One of my favorite TV tropes from House is the diagnosis of Munchausen’s Syndrome, and its related partner Munchausen’s by proxy. It came up almost as commonly as the infamous Lupus suggestions, and its effects were discussed ad nauseum. Recently, I’ve caught wind of a developing story regarding Munchausen’s by proxy, a dead little boy, and an outraged “mommy blogosphere.”
Garnett Spears was only five years old when seizures left him brain dead in a hospital in upstate New York. After an exhaustive investigation by the medical examiner’s office, his death has finally been ruled a homicide, and his mother Lacey Spears is at the center of the investigation. It is important to note that as of now, she has not been charged with any crimes.
Lacey, a popular mommy blogger, spent the entirety of Garnett’s short life documenting his many health problems and various hospitalizations on her social media sites such as Twitter, Facebook and her personal blog, Garnett’s Journey. While at one point she was a prolific blogger and user of Twitter, it seems that within the past month to month and a half, she has scrubbed all of her social media accounts. What remains is disturbing enough, however.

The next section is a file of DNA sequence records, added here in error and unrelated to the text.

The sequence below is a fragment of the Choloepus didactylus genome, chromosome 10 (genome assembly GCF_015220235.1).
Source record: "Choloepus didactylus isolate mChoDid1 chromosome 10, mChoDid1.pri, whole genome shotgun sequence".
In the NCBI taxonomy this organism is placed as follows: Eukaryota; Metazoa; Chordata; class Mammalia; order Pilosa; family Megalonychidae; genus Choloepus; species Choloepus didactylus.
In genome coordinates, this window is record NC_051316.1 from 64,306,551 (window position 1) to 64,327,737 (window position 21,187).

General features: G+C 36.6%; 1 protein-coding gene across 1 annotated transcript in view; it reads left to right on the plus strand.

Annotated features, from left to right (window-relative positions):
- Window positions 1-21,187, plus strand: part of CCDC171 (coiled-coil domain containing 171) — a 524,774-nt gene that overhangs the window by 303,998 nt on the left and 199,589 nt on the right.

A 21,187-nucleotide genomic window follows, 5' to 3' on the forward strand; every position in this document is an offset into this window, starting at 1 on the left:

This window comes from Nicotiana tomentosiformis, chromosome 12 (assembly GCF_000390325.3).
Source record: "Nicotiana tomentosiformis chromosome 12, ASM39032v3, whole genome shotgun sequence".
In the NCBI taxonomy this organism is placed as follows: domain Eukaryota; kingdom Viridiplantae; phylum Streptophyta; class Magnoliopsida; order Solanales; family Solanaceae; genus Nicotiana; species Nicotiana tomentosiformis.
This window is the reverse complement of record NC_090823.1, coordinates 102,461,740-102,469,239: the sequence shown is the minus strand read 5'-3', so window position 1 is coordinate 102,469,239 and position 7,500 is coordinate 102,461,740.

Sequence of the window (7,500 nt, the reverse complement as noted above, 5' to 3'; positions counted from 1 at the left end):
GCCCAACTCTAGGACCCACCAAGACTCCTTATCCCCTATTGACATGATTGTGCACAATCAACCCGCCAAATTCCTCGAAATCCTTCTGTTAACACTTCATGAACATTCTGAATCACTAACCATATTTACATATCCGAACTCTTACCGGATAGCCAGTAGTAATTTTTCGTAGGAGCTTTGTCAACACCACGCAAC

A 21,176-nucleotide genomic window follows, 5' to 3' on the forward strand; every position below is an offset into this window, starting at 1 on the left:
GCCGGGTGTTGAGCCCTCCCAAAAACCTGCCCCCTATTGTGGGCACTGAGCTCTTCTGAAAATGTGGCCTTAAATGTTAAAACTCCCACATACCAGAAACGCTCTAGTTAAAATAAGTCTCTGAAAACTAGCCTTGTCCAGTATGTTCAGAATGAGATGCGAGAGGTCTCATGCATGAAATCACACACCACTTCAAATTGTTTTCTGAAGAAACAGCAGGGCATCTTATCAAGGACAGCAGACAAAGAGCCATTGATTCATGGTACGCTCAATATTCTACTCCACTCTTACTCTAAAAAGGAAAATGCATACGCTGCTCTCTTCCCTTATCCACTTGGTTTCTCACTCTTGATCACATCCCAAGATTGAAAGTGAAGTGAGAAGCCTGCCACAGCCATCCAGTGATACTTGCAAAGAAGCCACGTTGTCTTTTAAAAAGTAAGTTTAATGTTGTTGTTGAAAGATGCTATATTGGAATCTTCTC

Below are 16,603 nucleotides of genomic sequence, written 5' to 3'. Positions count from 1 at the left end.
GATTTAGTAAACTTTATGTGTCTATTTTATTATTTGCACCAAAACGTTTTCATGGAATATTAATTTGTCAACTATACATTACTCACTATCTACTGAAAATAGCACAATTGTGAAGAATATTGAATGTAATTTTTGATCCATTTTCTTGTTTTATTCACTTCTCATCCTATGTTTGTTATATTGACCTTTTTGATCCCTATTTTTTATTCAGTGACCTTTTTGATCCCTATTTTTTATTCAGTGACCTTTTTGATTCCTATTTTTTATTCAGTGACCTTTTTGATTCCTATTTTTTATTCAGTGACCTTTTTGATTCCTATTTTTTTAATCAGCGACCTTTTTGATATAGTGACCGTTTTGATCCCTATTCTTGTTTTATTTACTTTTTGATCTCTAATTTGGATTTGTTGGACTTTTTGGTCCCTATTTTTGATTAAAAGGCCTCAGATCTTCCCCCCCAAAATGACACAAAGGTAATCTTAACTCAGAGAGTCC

My Sweet Angel Is In The Hospital For The 23rd Time Please Pray He Gets To Come Home Soon…
— Lacey E Spears (@GarnettsMommy) November 11, 2009
According to Spears’ Twitter account, Garnett was hospitalized 23 times in his first year alone, something she documented at length as they moved from Decatur, GA to Florida and finally to the Fellowship Community located in Chestnut Ridge, NY where they sought long-term care for his “illness.” The Fellowship Community states on its website that it’s a place dedicated to providing a “healthy normalizing setting” for those who are chronically ill.
Since news of the investigation leaked, various media outlets have dug into the story. Lohud Journal News has documented the story and discovered that Garnett lived with a feeding tube from the time he was around 10 months old. His tube was installed because, as Spears claimed, he had “failure to thrive,” a catch-all medical term for babies that don’t eat normally and doesn’t really indicate a disorder. These tubes are usually installed on children only as a last and temporary resort. The fact that Garnett had his tube in for nearly all of his life, when there is no evidence to support his having a condition indicative of needing a feeding tube, is unsettling.
On January 19th, after being hospitalized for the seizures, doctors discovered that Garnett had extremely high levels of sodium in his system. While he was in the hospital, Spears phoned a neighbor at the Fellowship and asked them to throw away the empty bags used with Garnett’s feeding tubes. Detectives investigating the cause of death seized the feeding bag and found the contents contained high levels of sodium.
Lohud also researched Lacey’s strange past with a friend’s child, Jonathan. She began taking care of the infant, who she affectionately referred to as JonJon on her MySpace page, as a way to help out her friend. She was with him so often that many people assumed that JonJon was her son, a claim she reportedly didn’t dispute. Once confronted, Spears became contrite and confessed he wasn’t her son, but rather a child she watched over.
Jon Jon. Via Myspace